Greg Chappell says Australia needs to find another champion
Now ODIs will turn into T20 mockery. I understand ODIs are very predictable, tend to get boring etc. But converting them into 4 T20 innings should not be the solution.
Its interesting that almost every cricketer worth their salt says Test cricket is the ultimate, but no one talks about how to improve it and how to get the next generation of cricketers ready for the longer format of the game. How about having 2-3 Day matches at international level ?
USA’s coach education has been aligned with West Indies Cricket Board (WICB) coaching programs and levels.
Following the first Level 1 classes in USA held in 2009, our region has seen a dramatic rise in the number of qualified coaches. But over the last year, Level 1 coaches who have been pondering Level 2 certification have not had any options.
Now finally, thanks to the initiative of USACA’s North West Region, WICB Coaching instructors will visit the San Francisco Bay Area to conduct Level 2 certification classes. Wendell Coppin, the ICC Americas Regional Development Officer will lead the instruction and he will be assisted by another instructor from WICB. ICC Americas will absorb a portion of the cost associated with the program.
Participants must still pay $750 in fees, which will be used to cover expenses for the second instructor including air fare, hotel, daily allowance, facility rental, and other arrangements. The North West Region is hopeful of breaking even on this initiative, which is hugely beneficial to the further development of cricket in the region.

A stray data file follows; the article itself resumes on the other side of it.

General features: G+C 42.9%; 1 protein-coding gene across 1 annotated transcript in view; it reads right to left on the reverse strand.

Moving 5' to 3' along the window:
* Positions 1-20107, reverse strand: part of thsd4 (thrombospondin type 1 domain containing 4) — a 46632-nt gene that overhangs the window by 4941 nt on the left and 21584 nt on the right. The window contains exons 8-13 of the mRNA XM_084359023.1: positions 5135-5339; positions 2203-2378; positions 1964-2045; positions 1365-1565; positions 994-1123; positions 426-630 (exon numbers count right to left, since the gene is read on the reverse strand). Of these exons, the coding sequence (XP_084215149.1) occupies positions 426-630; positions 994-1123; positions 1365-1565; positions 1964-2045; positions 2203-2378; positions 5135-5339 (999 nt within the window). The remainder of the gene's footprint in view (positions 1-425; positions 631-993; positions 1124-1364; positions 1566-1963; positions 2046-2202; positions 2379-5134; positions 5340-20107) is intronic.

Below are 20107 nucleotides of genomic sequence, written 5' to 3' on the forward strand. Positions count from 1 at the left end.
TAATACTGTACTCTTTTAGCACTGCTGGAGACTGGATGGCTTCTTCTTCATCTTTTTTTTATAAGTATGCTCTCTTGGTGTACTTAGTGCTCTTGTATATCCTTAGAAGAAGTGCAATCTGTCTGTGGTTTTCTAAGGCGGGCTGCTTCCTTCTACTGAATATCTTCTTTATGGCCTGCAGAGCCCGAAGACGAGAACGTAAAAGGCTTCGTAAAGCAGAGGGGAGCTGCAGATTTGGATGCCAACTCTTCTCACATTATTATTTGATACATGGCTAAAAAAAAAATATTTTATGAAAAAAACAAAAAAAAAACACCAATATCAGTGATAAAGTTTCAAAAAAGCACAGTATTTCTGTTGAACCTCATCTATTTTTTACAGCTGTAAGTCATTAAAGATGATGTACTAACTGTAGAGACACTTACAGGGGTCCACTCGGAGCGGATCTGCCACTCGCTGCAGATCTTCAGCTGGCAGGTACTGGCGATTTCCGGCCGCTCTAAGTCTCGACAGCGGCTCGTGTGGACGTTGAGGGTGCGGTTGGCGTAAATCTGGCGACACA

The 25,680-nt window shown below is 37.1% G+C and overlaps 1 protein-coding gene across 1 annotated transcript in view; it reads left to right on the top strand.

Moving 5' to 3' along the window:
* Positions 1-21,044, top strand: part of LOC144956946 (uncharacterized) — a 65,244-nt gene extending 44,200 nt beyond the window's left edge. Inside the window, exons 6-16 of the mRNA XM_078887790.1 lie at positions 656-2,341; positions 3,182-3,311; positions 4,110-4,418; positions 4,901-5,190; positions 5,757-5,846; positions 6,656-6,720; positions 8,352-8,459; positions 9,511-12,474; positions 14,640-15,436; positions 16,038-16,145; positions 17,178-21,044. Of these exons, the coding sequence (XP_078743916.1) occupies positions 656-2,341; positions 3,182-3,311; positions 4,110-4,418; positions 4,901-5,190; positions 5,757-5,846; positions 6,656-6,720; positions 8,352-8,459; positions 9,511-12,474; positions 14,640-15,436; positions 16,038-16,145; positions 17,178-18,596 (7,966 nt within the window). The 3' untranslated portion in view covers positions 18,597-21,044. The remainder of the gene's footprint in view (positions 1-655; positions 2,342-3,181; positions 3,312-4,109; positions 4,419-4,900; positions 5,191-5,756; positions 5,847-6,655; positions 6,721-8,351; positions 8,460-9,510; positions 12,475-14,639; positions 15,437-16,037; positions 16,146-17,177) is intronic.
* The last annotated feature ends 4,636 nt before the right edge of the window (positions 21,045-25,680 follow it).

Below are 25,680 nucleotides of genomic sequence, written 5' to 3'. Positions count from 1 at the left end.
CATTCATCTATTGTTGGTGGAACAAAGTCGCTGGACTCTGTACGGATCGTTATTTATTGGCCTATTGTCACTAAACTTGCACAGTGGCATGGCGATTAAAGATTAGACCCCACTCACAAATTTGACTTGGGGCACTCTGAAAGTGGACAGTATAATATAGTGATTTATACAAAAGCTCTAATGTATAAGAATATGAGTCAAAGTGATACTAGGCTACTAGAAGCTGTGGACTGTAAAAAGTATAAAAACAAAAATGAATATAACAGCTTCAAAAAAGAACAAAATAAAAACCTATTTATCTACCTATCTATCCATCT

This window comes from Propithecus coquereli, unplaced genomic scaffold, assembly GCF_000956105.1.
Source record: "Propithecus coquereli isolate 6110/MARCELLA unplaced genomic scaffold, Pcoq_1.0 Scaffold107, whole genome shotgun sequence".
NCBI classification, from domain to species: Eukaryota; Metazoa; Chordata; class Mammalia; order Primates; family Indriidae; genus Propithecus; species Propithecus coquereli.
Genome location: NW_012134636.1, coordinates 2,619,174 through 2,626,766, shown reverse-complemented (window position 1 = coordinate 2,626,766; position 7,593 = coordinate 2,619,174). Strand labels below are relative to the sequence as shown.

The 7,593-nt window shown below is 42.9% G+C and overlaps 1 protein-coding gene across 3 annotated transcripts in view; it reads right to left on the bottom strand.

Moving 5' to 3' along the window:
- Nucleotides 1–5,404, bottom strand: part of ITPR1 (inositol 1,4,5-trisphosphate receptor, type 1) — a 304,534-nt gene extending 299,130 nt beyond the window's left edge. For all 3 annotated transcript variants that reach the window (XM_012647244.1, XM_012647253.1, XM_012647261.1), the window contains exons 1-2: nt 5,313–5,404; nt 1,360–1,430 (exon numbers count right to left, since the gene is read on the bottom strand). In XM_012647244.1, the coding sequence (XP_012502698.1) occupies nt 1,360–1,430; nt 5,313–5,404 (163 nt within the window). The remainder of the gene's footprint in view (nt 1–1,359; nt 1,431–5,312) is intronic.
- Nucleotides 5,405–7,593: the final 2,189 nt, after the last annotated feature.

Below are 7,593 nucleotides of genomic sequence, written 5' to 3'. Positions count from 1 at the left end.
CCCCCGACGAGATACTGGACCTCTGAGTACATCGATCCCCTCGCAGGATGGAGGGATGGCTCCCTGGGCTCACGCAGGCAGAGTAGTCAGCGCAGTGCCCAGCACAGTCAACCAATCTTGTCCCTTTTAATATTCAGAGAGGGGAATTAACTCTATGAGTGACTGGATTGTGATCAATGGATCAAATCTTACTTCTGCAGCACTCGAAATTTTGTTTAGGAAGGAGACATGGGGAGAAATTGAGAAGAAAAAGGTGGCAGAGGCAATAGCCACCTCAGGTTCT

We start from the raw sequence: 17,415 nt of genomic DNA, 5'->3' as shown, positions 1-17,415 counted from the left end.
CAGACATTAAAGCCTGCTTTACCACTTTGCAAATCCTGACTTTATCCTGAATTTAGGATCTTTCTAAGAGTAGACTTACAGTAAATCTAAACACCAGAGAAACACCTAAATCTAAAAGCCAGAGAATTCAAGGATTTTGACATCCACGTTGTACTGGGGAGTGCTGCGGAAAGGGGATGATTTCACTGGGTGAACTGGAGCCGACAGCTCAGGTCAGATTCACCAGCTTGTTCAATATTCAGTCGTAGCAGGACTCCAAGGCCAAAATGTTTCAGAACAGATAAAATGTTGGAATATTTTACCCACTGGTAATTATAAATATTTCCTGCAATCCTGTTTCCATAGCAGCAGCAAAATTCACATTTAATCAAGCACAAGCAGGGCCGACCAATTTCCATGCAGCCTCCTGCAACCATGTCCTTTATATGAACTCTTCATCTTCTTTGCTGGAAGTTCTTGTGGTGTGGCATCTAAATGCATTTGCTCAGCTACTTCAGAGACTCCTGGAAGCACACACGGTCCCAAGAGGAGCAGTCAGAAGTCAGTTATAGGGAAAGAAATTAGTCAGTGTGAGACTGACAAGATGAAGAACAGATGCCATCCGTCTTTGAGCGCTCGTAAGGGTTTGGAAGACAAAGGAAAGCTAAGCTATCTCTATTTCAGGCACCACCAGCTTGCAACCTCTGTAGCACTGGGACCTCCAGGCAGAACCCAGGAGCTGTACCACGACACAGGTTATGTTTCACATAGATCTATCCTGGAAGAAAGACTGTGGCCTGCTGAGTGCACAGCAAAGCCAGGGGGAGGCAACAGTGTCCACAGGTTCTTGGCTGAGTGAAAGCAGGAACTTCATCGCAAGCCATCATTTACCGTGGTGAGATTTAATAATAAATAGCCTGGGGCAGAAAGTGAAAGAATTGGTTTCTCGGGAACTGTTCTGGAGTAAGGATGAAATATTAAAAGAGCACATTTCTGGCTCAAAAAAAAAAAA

“NWR board met on 09/15/2011 and agreed to go ahead with Level 2 coaching opportunity presented to us by WICB on behalf of ICC.. This is rare opportunity by any measure and can be very fulfilling, rewarding and lucrative for accomplished individuals,” Mr. Hemant Buch, Chairman of the North West Region wrote in an email yesterday.
“We should consider ourselves very fortunate to have this course in our region. We certified 27 individuals as Level 1 coach couple of years ago from Western Region and this time we expect to have at least 10-12 from Northwest region and others from outside the region”, Mr. Buch noted. The region has received indications of interest from two participants on the east coast and several overseas Level 1 coaches as well. ”My goal is to have as many certified coaches as we can at the highest possible level who have also played good level of cricket manage selection and coaching in our region and for USACA. Certification level should be one of the criteria in addition to level of cricket and coaching experience when appointments are made,” Mr. Buch emphasized.
In order to participate, candidates must be holders of a Level 1 certificate for 12 months. Holders of Level 2 for two years can aspire for Level 3 provided they have also worked in a high performance environment such as a national team or a county team equivalent for a year.
The course will expose the participants to the latest methods in coaching cricket. At the end of this course, participants should be able to work on own, or with other coaching staff, to plan and implement individual and team preparation programs for senior club and regional representative teams. Following are the objectives of the Level 2 program:
1. Candidates should be able to coach all cricket disciplines effectively.
2. Use skill acquisition, assessment and analytical methodologies to improve techniques and skills.
3. Develop and promote relationships that are conducive to the technical and personal development of young
cricketers and coaches.
4. Effectively liaise with administrators, media, players and all other relevant stakeholders to enhance
understanding the infrastructural needs of the game.
5. Design cricket training programs and engender fitness and conditioning culture among young cricketers.